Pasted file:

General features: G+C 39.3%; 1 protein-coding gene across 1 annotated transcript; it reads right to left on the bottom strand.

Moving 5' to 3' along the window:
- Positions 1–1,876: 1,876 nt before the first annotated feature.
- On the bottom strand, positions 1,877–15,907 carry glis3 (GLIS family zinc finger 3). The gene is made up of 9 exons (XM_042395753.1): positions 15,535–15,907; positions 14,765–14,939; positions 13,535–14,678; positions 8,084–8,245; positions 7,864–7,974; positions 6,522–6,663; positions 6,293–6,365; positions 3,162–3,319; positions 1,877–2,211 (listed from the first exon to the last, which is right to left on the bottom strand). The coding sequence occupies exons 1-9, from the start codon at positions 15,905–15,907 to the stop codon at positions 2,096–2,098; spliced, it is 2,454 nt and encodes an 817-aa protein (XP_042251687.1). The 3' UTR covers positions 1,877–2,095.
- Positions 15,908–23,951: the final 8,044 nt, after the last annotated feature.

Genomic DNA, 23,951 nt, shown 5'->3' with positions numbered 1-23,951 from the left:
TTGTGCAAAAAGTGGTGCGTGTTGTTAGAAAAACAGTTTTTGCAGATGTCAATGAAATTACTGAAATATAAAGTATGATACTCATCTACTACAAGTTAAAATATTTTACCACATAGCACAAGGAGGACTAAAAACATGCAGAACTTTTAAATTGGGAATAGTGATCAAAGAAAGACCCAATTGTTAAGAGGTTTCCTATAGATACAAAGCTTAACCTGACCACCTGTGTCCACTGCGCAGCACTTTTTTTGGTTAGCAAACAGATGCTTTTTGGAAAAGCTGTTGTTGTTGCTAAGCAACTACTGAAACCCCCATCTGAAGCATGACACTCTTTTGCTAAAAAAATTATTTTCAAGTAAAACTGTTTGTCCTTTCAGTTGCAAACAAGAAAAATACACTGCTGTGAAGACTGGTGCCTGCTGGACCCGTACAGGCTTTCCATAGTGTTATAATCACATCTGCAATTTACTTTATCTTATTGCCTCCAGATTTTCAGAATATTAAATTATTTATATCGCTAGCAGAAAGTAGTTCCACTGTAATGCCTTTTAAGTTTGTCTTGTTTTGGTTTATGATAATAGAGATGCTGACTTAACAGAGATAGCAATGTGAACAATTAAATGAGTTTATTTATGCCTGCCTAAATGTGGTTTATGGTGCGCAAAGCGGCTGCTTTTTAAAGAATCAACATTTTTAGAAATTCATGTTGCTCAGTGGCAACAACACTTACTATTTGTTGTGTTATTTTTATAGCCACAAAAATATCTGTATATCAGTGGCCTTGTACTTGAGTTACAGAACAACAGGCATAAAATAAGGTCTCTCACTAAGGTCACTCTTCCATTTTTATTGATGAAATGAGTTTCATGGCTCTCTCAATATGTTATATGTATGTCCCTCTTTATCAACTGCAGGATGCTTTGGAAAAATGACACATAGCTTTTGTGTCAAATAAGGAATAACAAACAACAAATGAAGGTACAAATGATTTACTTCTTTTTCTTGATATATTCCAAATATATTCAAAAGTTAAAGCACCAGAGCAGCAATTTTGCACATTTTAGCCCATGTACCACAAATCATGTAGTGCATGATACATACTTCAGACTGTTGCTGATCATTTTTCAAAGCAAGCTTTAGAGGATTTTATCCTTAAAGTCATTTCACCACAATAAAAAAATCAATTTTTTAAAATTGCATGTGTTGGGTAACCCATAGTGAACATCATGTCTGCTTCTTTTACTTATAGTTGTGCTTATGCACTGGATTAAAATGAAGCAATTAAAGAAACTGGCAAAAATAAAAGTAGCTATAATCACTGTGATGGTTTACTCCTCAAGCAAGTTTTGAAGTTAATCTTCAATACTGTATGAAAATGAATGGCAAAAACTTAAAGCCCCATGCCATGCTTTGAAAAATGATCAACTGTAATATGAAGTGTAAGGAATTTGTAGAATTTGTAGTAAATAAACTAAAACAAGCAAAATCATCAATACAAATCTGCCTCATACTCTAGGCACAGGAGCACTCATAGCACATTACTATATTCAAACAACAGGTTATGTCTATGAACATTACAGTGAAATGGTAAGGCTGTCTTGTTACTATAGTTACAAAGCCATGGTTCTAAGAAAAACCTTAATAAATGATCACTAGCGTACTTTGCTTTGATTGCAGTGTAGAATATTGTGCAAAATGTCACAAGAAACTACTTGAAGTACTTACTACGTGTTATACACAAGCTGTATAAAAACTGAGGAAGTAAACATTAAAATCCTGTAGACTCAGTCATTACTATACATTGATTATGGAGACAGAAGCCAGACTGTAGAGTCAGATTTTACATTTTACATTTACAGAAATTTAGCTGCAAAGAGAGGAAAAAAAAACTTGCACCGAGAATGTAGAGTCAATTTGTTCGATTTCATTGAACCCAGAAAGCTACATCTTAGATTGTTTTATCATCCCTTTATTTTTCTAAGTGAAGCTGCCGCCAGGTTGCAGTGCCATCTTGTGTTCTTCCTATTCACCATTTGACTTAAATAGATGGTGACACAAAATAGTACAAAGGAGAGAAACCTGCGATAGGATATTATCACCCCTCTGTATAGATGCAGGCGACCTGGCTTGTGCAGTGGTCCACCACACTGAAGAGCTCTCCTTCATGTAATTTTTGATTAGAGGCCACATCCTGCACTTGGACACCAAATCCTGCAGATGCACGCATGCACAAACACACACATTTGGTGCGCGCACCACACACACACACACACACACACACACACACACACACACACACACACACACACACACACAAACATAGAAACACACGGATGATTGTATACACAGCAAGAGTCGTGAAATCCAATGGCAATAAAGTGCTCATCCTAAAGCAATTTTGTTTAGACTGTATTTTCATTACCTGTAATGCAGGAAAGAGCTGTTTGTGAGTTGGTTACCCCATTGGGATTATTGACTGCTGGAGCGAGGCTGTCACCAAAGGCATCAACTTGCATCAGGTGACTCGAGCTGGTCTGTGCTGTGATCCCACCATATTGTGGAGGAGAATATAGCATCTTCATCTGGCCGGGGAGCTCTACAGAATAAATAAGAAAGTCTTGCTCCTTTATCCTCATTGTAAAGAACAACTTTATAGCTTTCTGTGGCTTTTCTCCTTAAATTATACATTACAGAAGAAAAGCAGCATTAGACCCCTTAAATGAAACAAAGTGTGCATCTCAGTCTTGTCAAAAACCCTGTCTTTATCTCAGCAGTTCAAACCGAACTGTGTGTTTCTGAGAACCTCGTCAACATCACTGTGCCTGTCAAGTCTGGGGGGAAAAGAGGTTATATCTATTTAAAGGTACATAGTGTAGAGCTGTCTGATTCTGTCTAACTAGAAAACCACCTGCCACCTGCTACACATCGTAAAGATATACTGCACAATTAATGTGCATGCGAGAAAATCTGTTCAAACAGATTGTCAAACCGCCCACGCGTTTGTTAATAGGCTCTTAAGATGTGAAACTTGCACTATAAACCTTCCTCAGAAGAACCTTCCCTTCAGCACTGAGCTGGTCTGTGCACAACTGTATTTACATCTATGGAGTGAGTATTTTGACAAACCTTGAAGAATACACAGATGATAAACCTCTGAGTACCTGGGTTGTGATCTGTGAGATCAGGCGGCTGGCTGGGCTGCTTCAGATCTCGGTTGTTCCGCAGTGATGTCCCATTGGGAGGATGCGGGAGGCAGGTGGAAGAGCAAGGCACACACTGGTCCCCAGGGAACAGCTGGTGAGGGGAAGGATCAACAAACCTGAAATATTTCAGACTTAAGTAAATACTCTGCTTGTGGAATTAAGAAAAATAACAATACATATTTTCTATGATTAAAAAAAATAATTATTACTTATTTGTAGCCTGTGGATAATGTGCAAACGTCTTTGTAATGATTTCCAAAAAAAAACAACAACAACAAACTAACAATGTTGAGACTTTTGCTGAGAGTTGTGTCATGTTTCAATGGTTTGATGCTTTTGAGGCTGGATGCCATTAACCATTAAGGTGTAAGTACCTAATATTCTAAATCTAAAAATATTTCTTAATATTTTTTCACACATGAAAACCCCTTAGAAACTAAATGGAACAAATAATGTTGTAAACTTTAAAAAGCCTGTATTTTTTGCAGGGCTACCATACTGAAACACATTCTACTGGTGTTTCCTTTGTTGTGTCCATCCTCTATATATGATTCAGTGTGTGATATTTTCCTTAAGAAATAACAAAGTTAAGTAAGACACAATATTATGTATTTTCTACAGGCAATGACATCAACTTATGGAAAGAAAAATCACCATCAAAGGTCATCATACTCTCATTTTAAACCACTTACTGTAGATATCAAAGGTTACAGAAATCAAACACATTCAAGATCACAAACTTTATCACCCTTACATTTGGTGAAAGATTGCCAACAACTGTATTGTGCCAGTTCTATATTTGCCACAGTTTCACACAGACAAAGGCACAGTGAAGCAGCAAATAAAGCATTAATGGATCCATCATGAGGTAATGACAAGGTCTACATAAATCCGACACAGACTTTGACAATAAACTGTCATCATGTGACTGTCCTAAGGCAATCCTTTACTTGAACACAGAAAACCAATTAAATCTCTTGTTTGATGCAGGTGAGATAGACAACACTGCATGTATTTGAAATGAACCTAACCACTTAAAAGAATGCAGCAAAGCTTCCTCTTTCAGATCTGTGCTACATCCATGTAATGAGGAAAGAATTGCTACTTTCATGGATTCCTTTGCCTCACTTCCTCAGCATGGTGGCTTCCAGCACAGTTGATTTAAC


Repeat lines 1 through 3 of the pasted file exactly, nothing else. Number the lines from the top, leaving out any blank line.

General features: G+C 39.3%; 1 protein-coding gene across 1 annotated transcript; it reads right to left on the bottom strand.

Moving 5' to 3' along the window:
- Positions 1–1,876: 1,876 nt before the first annotated feature.